You Decide: Which Wolf Do You Choose to Feed?

wolf 2

My husband passed along a story that a colleague had forwarded to him:


An old Cherokee is teaching his grandson about life. “A fight is going on inside me,” he said to the boy.
“It is a terrible fight and it is between two wolves. One is evil – he is anger, envy, sorrow, regret, greed, arrogance, self-pity, guilt, resentment, inferiority, lies, false pride, superiority, and ego.” He continued, “The other is good – he is joy, peace, love, hope, serenity, humility, kindness, benevolence, empathy, generosity, truth, compassion, and faith. The same fight is going on inside you – and inside every other person, too.”
The grandson thought about it for a minute and then asked his grandfather, “Which wolf will win?”


The old Cherokee simply replied, “The one you feed.”


This brought to my mind a book the Head of School at my children’s school had recommended to me when I was at a loss for how to navigate conversations with my children about self-responsibility. The book, Parent Talk, by Chick Moorman, has loads of simple concepts that I found extremely helpful with my children. I ended up buying the book and still refer to passages from time to time. The first chapter is devoted to three words: “Choose. Decide. Pick.” and is full of examples of how to empower children, build self-esteem and encourage responsibility through clearly framing options and consequences.


Of course, we know as adults that we have choices too. We just forget it sometimes!


What if, as adults, we use the Cherokee story and the parenting concepts as guideposts for ourselves – for large and seemingly small situations? I feel good inside just thinking about the possibilities! Amazing things happen when we realize the power of the self to choose, pick, decide, and feed the ‘good’ wolf.


As adults, we can choose to ingest food into our bodies that is wholesome and nourishes the true self within. And choose not to yield before the wolf (food) that we know is not good for us. Framing food as a conscious choice diminishes deprivation.


As adults, we can pick activities that we enjoy and that bring out the best in us (yay for BollyFit!). And not pick the wolf (inactivity) that we know creates physical and mental complications.


As adults, we can decide to be conscious of how we feel when we are in various situations, and when possible, surround ourselves with people who bring out the best in us. And not pick the wolf (energy vampires) that suck the peace and joy out of us.


I invite you to go ahead and choose, pick, decide…to feed the good wolf within you 🙂


BollyFit GreenGem of the Day!


Whether we believe that global warming is a reality or or not, doesn’t it make sense to use only what we need? Our homes feel cleaner and more spacious with less accumulation, and we feel lighter within and without when we simply check ourselves before taking in or using exaggerated resources. This can be into our bodies, our homes, and even our lives.


In terms of resources into the home,  am certainly conscious of this, though immensely inspired by the likes of the Jar Lady http://chrissearles.blogspot.com/2012/01/zero-waste-families.html, And am inspired by all of us who make conscious decisions – even here and there – to take in just what is needed, to use just a little less than we thought we needed. It is liberating to choose simple, small actions of less intake – these help us feel more filled up from within, and in alighment with the inner space we occupy in outer space.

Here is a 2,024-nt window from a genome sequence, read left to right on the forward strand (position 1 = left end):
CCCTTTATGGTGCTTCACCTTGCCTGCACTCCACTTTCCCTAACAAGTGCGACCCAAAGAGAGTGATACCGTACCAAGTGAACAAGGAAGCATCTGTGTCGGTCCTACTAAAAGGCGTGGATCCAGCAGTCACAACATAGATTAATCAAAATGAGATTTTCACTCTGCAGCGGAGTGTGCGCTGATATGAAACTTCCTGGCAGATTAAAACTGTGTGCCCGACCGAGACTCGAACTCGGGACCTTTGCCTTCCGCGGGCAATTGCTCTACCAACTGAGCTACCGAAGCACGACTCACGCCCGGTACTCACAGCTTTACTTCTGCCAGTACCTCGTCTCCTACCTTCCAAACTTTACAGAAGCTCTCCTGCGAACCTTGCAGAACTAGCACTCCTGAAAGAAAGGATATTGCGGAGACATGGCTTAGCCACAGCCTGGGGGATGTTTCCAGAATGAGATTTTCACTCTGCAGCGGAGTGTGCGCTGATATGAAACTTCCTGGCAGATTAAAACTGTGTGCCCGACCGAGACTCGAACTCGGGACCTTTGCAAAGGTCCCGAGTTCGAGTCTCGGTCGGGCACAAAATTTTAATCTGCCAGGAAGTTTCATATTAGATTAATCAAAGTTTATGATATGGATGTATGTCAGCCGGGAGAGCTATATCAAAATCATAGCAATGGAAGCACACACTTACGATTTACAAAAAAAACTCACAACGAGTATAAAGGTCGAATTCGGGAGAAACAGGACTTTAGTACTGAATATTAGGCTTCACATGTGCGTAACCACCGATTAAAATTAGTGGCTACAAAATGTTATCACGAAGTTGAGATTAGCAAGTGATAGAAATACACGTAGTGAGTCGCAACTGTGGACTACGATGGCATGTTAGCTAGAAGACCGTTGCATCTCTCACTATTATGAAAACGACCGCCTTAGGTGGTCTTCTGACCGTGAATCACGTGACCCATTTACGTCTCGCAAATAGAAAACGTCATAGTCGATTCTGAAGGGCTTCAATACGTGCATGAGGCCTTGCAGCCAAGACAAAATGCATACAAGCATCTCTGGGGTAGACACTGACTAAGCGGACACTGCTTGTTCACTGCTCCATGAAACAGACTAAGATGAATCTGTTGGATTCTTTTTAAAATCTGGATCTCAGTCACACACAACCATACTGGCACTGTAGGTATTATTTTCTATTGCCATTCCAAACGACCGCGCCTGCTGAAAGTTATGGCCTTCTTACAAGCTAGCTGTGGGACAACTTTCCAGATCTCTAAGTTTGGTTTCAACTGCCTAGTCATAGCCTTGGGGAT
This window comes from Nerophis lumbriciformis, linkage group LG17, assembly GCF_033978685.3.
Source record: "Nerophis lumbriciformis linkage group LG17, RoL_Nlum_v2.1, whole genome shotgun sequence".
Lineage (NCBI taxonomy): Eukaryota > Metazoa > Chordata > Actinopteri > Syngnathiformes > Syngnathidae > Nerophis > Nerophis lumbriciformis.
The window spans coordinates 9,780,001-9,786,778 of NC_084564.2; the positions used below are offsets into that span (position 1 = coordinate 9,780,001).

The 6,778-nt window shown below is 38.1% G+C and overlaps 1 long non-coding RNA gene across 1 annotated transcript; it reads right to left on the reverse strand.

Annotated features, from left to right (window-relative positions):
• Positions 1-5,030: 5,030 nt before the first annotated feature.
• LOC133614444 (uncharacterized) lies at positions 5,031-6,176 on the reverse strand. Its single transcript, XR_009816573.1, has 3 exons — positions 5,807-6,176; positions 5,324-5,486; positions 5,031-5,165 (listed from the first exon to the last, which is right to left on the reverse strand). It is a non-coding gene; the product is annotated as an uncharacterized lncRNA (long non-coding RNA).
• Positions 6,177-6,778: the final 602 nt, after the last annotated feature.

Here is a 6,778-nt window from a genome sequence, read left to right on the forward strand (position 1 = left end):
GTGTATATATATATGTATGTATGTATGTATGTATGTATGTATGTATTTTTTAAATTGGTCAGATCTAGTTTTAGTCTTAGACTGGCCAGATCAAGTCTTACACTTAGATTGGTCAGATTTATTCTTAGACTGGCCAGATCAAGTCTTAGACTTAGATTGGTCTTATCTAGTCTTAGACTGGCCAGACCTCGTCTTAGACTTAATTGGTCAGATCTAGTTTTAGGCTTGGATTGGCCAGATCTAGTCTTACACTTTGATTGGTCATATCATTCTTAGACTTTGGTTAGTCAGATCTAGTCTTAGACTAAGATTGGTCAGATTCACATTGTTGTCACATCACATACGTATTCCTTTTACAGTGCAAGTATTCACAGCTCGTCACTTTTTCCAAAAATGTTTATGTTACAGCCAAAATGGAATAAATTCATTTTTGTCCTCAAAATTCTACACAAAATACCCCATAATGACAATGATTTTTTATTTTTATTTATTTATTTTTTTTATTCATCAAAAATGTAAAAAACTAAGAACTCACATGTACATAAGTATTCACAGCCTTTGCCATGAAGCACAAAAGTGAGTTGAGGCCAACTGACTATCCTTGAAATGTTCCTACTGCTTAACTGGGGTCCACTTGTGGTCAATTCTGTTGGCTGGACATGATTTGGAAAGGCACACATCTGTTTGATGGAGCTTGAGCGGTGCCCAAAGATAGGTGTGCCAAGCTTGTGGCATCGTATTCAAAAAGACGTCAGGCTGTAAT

I stopped at the grocery store on Friday to pick up energy bars for my cubs’ flag football game. Went in for two bars. Somehow came out with six so I’d have a stash on hand for their soccer games the next day. Plus six packs of my favorite ‘good for your teeth’ sugarfree chewing gum. And a cup of vegetable soup for lunch. Then, the cashier asked, “Paper or Plastic?” For some reason, I started to feel anxiety come over me like an almost boiling pot of water starts to suffocate its surroundings. I had not brought my own grocery bag in because I only planned to buy two bars. I did not want to buy a reusable bag for $1.99 because I have multiple hook hanging with them at home. Yet, I did not want to bring home another paper (and – eek! – certainly not plastic) bag as I have a closet crammed with them (see photo above).


What I did want to do at that moment, was to feel good, feel responsible, feel independent. And my inner instinct was that I did not need the bag. My mind raced to the possibilities. What would I do if I were trekking a desert in the heat needing to carry these items over miles to my hungry family and there was no bag in sight? Of course, I would find a way. And then I was excited. I did not need to trek trecherous terrain. I only needed to get to my car a few feet away in the parking lot.


I noticed the pockets on my hoodie and proceeded to fill them with bars, packs and more packs. And the hot soup in my hand. “I don’t need a bag, thank you though!” I exclaimed to the cashier. And then I watched with glee the grins on customers around me who seemed to wonder if I was taking something illegally (of course I was not!) or up to something silly. The look of another customer in the parking lot gazing at my pockets that were bursting with small grocery store items caught me. I excitedly shared with her that a “GreenGem” was illuminating within me – I had just foresaken a bag and realized I was ok without it, and could she please snap a photo? 🙂


Do you have a GreenGem?